I put two basement thermo pane windows in the plywood walls where the original bus windows were. This required the cutting of a metal stud that supports the wall & roof of the bus. This isn't something I wanted to do as I didn't have access to a welder. I did install angle iron braces across the top of the window, supported them on either side with upright pieces of 2X2 and screwed them in with angle iron braces to the existing braces on either side of the window along with angle iron braces holding the support that was compromised by cutting it off. I framed the window with 2X2's; then installed the windows. I've driven the bus over 1,000 miles since this and everything seems to be quite solid yet. I put one of these in each side. I'm glad I did as they have proven to invaluable for purposes of light & side draft as the weather warms in these northern climates.

I then drove the bus 75 miles to Williston, ND when it was -15 degree's outside to a gentleman that had a pit in his shop for the specific purpose of spraying spray foam insulation on the underside of trucks, tanks, and now of course, a bus. The shop was brand new and my bus was one of the trial run jobs he did after building his new shop.(The first one burned to the ground). When I went to pick the bus up one of the rear duals was flat. He'd run over a nail driving it in the shop. I went to have it fixed and the truck shop would not fix the tire. They declared it unsafe by some criteria the DOT has set up for Semi trucks; so I had to buy a new tire. All in all there ended up being 4" of spray foam under the bus in the cabin area. As you can see they sprayed the wheel wells too which, at this point doesn't seem to be a problem. This was the single most expensive thing I did to this bus; but I'm glad I did. It proved to be a good move, I realized, as I worked on the bus the rest of the winter.

The outside wall area was insulated with 31/2" batt insulation where the windows had been and 2" insulation on the lower walls. I chose not to remove the tin and existing insulation from the lower walls as the climate where this bus lived its life is, comparatively, dry so I wasn't to worried about mold as some might be buying buses in climates with higher humidity. Besides there is a rivet ever 2" or so on every stud and I didn't want to go there at all. After the insulation was up I stapled plastic over everything. This picture was taken looking forward. You can see the side folding door as well as the stud wall I built behind the drivers seat of the bus.

Although I did the 110V wiring before the insulation I really didn't get any good pictures of it. It is all running behind the short 6" panels that you see the 12V bus lights mounted in. It is looped down to a level that is convenient to place an outlet then looped back up and continues to run along behind the 6" light panels. If you look closely in the following two pictures you can see the wiring. This wiring is in the wall behind the drivers seat that feeds a light and an outlet right alongside the doorway on the inside cabin wall.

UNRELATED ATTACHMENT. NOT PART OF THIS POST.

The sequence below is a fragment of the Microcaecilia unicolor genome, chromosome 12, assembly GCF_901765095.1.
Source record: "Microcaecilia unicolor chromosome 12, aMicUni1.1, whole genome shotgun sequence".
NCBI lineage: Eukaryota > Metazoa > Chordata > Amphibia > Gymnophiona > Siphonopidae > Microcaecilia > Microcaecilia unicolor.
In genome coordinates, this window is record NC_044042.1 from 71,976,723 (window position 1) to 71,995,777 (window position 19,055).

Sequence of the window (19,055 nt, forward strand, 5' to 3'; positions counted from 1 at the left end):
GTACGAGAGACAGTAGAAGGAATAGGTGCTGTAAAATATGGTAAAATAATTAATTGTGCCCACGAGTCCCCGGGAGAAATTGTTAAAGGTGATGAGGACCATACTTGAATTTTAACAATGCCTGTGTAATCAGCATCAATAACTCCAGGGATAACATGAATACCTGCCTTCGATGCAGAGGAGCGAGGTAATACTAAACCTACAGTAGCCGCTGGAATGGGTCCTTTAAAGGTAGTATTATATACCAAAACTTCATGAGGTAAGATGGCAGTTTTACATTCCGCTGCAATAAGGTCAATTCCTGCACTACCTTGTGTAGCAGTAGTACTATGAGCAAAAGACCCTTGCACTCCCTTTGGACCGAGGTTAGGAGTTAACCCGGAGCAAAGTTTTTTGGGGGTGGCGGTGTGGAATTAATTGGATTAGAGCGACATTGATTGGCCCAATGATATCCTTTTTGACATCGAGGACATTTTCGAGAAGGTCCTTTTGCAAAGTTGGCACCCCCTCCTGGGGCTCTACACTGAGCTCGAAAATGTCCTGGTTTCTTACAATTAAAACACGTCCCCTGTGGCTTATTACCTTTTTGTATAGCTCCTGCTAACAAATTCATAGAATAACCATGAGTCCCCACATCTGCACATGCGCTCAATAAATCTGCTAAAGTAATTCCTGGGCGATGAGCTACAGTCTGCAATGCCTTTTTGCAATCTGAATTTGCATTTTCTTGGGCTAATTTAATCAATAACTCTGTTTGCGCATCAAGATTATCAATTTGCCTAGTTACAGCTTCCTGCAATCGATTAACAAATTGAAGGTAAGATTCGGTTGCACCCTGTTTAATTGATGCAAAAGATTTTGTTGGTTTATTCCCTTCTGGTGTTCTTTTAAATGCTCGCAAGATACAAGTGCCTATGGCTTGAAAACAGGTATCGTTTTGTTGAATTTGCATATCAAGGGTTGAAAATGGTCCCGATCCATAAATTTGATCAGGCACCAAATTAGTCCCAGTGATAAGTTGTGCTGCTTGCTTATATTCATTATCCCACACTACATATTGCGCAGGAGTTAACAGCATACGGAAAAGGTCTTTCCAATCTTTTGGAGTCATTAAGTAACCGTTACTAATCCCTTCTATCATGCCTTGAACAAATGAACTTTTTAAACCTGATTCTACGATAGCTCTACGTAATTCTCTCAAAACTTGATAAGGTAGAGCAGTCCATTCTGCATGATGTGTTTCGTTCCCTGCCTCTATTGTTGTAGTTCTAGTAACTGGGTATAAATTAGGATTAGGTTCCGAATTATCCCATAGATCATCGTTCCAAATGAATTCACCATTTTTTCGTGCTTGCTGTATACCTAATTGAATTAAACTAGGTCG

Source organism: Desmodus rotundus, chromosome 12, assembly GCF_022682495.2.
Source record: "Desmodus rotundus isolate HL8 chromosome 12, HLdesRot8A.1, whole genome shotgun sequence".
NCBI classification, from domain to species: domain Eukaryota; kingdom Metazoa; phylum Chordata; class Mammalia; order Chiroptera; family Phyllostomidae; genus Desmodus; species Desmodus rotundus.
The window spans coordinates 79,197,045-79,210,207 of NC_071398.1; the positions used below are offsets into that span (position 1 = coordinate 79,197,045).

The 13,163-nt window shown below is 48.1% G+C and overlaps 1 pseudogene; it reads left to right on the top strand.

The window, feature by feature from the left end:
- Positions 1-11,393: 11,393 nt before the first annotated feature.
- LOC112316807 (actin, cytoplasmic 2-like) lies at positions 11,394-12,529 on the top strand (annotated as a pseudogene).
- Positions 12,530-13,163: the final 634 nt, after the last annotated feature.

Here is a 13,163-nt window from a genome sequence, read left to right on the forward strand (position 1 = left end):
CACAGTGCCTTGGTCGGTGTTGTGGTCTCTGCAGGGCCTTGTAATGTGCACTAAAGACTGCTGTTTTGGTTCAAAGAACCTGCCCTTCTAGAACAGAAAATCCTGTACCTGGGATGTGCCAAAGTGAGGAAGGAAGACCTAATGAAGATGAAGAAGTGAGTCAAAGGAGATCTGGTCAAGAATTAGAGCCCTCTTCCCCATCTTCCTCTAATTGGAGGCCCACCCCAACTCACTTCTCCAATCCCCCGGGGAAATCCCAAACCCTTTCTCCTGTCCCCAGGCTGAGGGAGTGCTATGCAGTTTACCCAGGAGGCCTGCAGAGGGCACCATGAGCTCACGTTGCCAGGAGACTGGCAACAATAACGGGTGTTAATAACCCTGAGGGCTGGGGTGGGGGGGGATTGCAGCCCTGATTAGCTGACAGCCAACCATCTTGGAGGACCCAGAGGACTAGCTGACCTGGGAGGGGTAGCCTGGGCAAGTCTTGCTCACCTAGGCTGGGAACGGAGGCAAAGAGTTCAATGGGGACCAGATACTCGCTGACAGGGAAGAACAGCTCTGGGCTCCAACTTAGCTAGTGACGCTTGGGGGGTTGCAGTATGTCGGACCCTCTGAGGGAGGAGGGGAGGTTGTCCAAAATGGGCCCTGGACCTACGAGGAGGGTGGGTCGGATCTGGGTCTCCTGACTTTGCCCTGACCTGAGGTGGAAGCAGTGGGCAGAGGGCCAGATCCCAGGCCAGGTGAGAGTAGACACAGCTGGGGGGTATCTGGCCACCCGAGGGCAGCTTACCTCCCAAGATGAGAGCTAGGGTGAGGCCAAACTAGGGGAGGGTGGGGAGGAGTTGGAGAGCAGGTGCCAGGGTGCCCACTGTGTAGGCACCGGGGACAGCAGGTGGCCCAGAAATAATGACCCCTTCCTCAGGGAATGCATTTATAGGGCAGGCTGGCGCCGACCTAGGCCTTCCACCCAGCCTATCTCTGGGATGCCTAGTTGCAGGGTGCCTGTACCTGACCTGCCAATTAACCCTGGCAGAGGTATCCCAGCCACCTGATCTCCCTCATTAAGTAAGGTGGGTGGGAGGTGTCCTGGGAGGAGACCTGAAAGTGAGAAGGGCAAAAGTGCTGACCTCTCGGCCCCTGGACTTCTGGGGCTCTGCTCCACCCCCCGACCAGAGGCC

Views: 179

Tags: 110V, bus, cabin, camper, cold, fiberglass, foam, insulation, isulation, lighting, More…motorhome, spray, sprayfoam, thermopane, weather, window, windows, wiring

Comments are closed for this blog post



  •         How To Links 

-Search Good Old RV's

-Start a New Group 

-Roof Repair Photos & Products

-Repair an RV Roof

-Pick Roof Sealer   

-Understanding RV Electrical Systems 

-Get RV Insurance   

-What to Look For When Buying a Used RV

-Jack Installs Fuel Injection in his Dodge 


 Paige's VintageTrailer Art  

 Paige's VintageTrailerFabric

 Artist Roads                                            Sandy's Stained Glasshttps://www.pinterest.com/pin/552605816752050167/     



If you love classic and vintage RVs then come Join us. Come on in and have some fun. JOIN HERE NOW


Spray painting the exterior of our aluminum sided camper 2 Replies

Started by MJ Ross in RV Repair & Maintence. Last reply by MJ Ross on Friday.

Golden Years My Arse 3 Replies

Started by Jack Wasmuth in RV Repair & Maintence. Last reply by Terry H Aug 11.

Blog Posts

Does anyone else own a TEC travel cruiser motorhome?

Posted by Fiona on August 5, 2019 at 2:16am

Rolled my trailer in high desert winds

Posted by Dr Nita Bishop on August 4, 2019 at 5:00pm

Does anyone else own a TEC travel cruiser motorhome?

Posted by Fiona on August 4, 2019 at 5:26am

1968 tracvco 270

Posted by harwood on July 23, 2019 at 8:57pm



  • Add Videos
  • View All


If you love classic and vintage RVs then come Join us.

 Come on in and have some fun.         JOIN HERE NOW!

 Dedicated to a simpler, more rewarding and fun way of life in a Good Old RV... 

Vintage Travel Trailers, Vintage Campers, Camper Restoration, Bus Conversions, Vintage RV Forums, Old RVs, Tiny Homes, Boondocking


A work of art by member Paige Bridges

Get your Good Old RVs T-Shirt HERE


 Disclaimer - Please Read it

Enjoy this site and use it totally at your own risk.

By using or viewing this site YOU agree to Hold Harmless anyone associated with it including other members. Also, YOU agree that YOU are solely responsible for ANY and ALL actions, results or damages. Members "opinions" are just that and any repair or alteration comments or recommendations are by folks who are not licensed repair  or mechanical professionals. Any repairs or modifications you do totally at YOUR OWN RISK. Use licensed professionals for all work to avoid possible serious injury or damage. Use  banks for purchases.  Have fun!

Copywrite & Trade Mark Registered GoodOldRV© ,GoodOldRVs©, GoodOldRVs.com©,GoodOldRVs.net©,GoodOldRV.Com©

© 2019   Created by Russ Johnson.   Powered by

Badges  |  Report an Issue  |  Terms of Service